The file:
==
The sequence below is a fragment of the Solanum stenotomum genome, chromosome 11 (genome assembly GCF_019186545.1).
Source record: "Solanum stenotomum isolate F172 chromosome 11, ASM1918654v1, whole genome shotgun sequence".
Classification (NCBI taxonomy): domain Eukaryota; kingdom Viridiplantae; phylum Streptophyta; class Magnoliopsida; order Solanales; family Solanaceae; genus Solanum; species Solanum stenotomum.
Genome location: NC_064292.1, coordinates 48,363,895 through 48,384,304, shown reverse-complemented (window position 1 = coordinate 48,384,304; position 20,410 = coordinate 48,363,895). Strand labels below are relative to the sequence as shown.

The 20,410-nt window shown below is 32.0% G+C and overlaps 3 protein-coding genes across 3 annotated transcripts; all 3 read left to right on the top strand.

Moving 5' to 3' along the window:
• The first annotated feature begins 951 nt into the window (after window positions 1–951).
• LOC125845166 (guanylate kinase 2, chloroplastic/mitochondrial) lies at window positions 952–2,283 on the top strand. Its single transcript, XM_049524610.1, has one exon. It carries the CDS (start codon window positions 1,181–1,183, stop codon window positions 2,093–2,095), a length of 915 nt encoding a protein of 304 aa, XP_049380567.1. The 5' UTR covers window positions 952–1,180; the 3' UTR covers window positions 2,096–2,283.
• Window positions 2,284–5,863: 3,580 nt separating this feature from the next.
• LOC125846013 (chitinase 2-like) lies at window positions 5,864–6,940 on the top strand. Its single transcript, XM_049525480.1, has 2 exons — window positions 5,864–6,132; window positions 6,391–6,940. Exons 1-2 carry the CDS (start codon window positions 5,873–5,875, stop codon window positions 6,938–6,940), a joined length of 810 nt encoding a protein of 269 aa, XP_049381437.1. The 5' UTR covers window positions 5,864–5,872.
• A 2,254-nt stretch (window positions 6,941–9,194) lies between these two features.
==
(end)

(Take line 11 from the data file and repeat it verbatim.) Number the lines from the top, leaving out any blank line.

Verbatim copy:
• A 2,254-nt stretch (window positions 6,941–9,194) lies between these two features.